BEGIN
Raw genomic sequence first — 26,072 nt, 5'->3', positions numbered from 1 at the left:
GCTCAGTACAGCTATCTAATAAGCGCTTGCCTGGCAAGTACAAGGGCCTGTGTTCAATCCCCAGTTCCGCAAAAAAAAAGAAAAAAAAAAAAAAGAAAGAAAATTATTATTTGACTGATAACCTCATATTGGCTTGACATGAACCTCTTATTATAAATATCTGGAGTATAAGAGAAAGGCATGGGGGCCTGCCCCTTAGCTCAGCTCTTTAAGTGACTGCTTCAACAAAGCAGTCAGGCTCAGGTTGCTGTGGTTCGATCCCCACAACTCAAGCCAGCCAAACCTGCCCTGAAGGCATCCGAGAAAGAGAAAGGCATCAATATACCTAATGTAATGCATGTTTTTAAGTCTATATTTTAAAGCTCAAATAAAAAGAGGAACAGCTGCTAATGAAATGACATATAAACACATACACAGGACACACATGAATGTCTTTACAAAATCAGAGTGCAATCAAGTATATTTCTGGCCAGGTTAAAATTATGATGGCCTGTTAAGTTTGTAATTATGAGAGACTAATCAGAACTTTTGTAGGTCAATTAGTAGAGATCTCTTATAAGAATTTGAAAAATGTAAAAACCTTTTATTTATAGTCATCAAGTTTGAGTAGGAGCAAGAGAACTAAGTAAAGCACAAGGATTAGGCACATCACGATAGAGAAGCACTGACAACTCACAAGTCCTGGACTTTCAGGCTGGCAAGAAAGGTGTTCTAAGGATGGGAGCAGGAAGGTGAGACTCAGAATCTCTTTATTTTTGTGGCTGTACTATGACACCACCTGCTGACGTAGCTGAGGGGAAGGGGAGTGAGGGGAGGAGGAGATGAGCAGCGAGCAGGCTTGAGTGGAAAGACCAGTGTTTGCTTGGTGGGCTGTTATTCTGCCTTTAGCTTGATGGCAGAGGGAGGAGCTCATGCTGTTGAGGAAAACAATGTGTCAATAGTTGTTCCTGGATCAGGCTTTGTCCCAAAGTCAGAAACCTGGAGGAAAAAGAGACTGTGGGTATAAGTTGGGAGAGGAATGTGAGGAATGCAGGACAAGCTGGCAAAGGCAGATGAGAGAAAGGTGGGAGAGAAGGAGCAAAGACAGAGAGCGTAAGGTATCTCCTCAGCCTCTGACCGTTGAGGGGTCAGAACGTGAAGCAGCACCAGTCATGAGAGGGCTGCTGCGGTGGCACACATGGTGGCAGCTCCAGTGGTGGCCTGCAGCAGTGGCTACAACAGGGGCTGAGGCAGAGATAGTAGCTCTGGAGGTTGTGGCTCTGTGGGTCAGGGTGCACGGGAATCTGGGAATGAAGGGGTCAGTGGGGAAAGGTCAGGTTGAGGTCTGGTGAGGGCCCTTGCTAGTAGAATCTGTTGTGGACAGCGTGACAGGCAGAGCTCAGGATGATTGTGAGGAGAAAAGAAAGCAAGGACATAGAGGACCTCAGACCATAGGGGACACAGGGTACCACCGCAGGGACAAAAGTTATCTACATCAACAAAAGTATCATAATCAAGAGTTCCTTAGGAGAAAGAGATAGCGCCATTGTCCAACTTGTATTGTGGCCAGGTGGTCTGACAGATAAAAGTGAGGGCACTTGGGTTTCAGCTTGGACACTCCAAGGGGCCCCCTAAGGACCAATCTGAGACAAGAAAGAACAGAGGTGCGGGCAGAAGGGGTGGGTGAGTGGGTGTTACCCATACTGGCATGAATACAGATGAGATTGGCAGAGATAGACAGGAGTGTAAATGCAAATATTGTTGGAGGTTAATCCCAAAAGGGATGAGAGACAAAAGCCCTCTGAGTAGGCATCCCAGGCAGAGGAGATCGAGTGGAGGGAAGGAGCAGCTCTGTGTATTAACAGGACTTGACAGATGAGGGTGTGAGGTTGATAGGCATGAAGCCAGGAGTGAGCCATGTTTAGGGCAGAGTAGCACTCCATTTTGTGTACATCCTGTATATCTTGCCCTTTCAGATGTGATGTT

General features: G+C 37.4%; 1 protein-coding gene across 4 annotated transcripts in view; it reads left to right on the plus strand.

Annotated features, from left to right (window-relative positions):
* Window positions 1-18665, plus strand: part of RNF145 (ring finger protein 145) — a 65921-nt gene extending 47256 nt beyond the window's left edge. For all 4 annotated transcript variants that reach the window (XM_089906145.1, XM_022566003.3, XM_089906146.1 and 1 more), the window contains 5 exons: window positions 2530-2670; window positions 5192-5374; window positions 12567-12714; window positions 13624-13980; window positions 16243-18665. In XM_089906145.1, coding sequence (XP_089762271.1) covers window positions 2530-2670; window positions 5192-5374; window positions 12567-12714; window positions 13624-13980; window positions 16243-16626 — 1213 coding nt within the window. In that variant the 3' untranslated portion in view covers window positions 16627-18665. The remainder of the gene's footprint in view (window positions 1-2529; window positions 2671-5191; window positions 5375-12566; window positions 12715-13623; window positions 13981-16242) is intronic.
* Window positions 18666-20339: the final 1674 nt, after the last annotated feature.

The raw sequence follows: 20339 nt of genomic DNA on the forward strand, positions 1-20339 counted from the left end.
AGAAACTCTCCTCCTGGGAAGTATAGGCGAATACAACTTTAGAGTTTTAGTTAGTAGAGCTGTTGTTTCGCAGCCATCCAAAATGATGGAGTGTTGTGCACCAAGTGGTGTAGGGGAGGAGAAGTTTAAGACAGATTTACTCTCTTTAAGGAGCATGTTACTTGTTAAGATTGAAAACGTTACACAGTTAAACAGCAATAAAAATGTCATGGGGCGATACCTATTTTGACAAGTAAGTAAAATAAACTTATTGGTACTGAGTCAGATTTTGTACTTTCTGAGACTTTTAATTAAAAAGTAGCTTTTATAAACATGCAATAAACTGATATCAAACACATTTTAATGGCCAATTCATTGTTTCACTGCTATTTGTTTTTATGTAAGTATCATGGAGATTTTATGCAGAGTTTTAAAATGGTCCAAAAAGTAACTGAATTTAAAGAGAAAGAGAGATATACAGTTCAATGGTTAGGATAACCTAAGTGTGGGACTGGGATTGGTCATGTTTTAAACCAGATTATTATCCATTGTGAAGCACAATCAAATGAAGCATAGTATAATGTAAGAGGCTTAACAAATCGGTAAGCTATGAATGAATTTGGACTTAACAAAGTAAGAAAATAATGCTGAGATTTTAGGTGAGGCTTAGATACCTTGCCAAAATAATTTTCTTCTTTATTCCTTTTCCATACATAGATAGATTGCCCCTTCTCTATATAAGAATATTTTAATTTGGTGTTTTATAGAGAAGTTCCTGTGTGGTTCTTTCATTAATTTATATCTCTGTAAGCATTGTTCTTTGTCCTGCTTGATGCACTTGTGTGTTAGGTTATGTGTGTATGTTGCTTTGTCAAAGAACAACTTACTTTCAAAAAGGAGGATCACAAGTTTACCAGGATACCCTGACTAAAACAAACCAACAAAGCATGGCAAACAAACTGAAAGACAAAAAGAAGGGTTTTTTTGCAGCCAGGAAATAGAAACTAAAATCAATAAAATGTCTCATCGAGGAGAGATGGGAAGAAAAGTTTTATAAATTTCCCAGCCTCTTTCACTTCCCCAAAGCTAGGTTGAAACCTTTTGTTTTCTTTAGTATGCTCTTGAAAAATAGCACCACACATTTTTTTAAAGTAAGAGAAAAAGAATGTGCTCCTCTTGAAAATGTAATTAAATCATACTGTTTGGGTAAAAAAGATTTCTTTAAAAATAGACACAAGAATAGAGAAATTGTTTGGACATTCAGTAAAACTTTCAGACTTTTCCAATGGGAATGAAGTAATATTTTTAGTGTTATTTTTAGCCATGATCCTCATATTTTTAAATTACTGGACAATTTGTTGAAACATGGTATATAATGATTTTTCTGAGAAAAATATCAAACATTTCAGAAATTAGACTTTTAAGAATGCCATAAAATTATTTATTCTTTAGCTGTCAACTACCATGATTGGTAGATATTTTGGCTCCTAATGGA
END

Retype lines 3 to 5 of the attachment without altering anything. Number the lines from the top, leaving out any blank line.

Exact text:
General features: G+C 37.4%; 1 protein-coding gene across 4 annotated transcripts in view; it reads left to right on the plus strand.

Annotated features, from left to right (window-relative positions):
* Window positions 1-18665, plus strand: part of RNF145 (ring finger protein 145) — a 65921-nt gene extending 47256 nt beyond the window's left edge. For all 4 annotated transcript variants that reach the window (XM_089906145.1, XM_022566003.3, XM_089906146.1 and 1 more), the window contains 5 exons: window positions 2530-2670; window positions 5192-5374; window positions 12567-12714; window positions 13624-13980; window positions 16243-18665. In XM_089906145.1, coding sequence (XP_089762271.1) covers window positions 2530-2670; window positions 5192-5374; window positions 12567-12714; window positions 13624-13980; window positions 16243-16626 — 1213 coding nt within the window. In that variant the 3' untranslated portion in view covers window positions 16627-18665. The remainder of the gene's footprint in view (window positions 1-2529; window positions 2671-5191; window positions 5375-12566; window positions 12715-13623; window positions 13981-16242) is intronic.